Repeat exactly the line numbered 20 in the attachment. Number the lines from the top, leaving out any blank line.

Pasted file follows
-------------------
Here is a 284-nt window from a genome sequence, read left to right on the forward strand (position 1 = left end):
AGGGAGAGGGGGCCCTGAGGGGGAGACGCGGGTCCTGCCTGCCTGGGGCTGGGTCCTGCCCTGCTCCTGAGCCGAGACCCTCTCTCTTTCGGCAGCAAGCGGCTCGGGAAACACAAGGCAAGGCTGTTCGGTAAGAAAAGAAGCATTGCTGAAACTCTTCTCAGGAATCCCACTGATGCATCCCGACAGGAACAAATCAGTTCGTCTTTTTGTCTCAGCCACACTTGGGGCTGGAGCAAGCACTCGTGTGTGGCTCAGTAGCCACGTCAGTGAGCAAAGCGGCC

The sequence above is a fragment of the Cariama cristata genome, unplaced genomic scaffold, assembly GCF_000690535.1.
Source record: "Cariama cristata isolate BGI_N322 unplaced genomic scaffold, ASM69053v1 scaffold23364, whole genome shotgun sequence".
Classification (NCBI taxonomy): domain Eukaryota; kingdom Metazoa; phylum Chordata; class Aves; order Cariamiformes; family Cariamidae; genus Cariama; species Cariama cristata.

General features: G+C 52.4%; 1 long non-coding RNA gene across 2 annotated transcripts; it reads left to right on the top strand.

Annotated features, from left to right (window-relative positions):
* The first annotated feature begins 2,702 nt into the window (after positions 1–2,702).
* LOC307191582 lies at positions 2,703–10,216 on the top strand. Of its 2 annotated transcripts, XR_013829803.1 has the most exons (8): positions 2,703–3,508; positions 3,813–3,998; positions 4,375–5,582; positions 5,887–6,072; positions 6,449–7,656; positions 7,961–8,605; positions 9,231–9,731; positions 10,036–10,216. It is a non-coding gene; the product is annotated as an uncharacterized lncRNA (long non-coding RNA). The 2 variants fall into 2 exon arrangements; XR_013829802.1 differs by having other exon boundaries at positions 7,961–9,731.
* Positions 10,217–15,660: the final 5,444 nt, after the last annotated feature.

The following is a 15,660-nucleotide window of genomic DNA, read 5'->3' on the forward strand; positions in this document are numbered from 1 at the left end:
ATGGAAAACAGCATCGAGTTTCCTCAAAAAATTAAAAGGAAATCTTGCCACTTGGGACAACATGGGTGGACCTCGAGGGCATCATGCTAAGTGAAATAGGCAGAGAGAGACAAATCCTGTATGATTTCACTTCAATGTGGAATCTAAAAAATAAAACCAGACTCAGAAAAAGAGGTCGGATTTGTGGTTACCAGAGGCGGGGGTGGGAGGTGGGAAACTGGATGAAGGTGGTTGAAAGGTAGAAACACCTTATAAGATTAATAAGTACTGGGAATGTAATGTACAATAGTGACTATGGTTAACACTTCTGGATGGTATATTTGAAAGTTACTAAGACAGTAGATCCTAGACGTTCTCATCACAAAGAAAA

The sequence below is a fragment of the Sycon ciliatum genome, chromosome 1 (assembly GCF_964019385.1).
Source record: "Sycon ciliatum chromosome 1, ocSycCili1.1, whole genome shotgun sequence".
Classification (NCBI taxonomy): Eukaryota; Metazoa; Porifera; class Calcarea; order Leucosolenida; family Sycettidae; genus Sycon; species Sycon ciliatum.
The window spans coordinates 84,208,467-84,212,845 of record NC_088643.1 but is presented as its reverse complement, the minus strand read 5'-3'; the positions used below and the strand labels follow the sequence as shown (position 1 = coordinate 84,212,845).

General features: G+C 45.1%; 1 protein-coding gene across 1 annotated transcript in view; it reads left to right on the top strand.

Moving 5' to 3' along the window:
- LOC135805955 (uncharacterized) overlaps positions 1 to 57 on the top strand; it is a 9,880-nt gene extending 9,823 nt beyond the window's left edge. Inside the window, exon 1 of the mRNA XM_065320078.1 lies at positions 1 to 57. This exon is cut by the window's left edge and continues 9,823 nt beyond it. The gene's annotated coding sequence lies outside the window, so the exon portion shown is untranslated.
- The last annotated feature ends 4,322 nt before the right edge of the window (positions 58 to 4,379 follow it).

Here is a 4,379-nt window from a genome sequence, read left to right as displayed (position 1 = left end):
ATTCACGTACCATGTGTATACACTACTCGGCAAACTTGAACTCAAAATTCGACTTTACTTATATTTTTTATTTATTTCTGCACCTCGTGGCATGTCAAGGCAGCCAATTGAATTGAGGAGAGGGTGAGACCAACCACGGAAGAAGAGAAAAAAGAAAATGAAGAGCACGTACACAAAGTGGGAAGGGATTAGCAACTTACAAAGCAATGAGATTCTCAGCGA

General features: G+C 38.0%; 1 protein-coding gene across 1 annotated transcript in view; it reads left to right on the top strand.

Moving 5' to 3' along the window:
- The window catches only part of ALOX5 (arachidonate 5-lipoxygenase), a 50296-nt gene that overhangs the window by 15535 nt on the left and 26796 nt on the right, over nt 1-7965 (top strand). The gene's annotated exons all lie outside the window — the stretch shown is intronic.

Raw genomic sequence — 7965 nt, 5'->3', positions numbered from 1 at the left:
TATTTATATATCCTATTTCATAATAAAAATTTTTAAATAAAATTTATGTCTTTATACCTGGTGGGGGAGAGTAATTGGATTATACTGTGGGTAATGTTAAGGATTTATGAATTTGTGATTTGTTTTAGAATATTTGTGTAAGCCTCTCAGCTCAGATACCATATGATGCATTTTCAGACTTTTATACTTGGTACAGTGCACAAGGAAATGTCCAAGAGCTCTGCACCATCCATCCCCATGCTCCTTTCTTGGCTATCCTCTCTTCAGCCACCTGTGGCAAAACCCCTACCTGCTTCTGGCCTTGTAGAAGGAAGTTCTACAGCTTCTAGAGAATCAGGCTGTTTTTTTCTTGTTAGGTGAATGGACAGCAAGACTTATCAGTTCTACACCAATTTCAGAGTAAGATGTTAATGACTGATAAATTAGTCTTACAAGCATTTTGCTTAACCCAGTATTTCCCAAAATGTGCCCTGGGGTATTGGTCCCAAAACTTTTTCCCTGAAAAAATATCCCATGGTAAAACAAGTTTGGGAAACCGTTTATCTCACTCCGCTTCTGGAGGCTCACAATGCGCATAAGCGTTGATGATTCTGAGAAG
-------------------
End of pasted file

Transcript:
- The last annotated feature ends 4,322 nt before the right edge of the window (positions 58 to 4,379 follow it).